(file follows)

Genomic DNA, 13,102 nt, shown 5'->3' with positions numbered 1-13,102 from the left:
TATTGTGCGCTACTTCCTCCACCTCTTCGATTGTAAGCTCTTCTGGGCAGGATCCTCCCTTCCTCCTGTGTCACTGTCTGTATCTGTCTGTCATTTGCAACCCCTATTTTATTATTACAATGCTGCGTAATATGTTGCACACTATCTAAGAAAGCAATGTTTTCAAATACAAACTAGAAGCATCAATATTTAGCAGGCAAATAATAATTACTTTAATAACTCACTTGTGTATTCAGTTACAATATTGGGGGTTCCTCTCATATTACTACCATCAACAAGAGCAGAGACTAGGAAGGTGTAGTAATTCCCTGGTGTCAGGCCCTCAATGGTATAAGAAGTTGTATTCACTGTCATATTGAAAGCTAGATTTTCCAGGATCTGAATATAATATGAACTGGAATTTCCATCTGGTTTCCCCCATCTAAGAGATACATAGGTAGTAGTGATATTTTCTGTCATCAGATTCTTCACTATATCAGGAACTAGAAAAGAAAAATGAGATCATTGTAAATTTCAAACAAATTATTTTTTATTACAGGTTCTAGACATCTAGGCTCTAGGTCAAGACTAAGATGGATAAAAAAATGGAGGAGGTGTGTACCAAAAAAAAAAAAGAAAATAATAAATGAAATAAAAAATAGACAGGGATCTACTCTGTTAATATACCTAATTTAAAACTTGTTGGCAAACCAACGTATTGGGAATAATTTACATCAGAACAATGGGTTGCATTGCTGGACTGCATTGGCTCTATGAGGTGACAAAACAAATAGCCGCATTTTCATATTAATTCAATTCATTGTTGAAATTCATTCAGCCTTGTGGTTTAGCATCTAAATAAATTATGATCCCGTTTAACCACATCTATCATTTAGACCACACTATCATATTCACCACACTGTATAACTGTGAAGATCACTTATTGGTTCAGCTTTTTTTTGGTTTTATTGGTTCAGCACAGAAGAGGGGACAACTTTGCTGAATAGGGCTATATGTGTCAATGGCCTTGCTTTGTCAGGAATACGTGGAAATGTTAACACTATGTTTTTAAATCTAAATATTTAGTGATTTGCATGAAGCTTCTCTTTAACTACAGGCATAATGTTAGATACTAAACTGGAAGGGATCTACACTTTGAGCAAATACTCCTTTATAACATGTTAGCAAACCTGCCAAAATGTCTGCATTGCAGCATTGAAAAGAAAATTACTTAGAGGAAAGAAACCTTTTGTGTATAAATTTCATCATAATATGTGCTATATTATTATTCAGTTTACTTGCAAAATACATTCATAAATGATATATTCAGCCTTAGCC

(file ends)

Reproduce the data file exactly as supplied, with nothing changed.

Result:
Genomic DNA, 13,102 nt, shown 5'->3' with positions numbered 1-13,102 from the left:
TATTGTGCGCTACTTCCTCCACCTCTTCGATTGTAAGCTCTTCTGGGCAGGATCCTCCCTTCCTCCTGTGTCACTGTCTGTATCTGTCTGTCATTTGCAACCCCTATTTTATTATTACAATGCTGCGTAATATGTTGCACACTATCTAAGAAAGCAATGTTTTCAAATACAAACTAGAAGCATCAATATTTAGCAGGCAAATAATAATTACTTTAATAACTCACTTGTGTATTCAGTTACAATATTGGGGGTTCCTCTCATATTACTACCATCAACAAGAGCAGAGACTAGGAAGGTGTAGTAATTCCCTGGTGTCAGGCCCTCAATGGTATAAGAAGTTGTATTCACTGTCATATTGAAAGCTAGATTTTCCAGGATCTGAATATAATATGAACTGGAATTTCCATCTGGTTTCCCCCATCTAAGAGATACATAGGTAGTAGTGATATTTTCTGTCATCAGATTCTTCACTATATCAGGAACTAGAAAAGAAAAATGAGATCATTGTAAATTTCAAACAAATTATTTTTTATTACAGGTTCTAGACATCTAGGCTCTAGGTCAAGACTAAGATGGATAAAAAAATGGAGGAGGTGTGTACCAAAAAAAAAAAAGAAAATAATAAATGAAATAAAAAATAGACAGGGATCTACTCTGTTAATATACCTAATTTAAAACTTGTTGGCAAACCAACGTATTGGGAATAATTTACATCAGAACAATGGGTTGCATTGCTGGACTGCATTGGCTCTATGAGGTGACAAAACAAATAGCCGCATTTTCATATTAATTCAATTCATTGTTGAAATTCATTCAGCCTTGTGGTTTAGCATCTAAATAAATTATGATCCCGTTTAACCACATCTATCATTTAGACCACACTATCATATTCACCACACTGTATAACTGTGAAGATCACTTATTGGTTCAGCTTTTTTTTGGTTTTATTGGTTCAGCACAGAAGAGGGGACAACTTTGCTGAATAGGGCTATATGTGTCAATGGCCTTGCTTTGTCAGGAATACGTGGAAATGTTAACACTATGTTTTTAAATCTAAATATTTAGTGATTTGCATGAAGCTTCTCTTTAACTACAGGCATAATGTTAGATACTAAACTGGAAGGGATCTACACTTTGAGCAAATACTCCTTTATAACATGTTAGCAAACCTGCCAAAATGTCTGCATTGCAGCATTGAAAAGAAAATTACTTAGAGGAAAGAAACCTTTTGTGTATAAATTTCATCATAATATGTGCTATATTATTATTCAGTTTACTTGCAAAATACATTCATAAATGATATATTCAGCCTTAGCC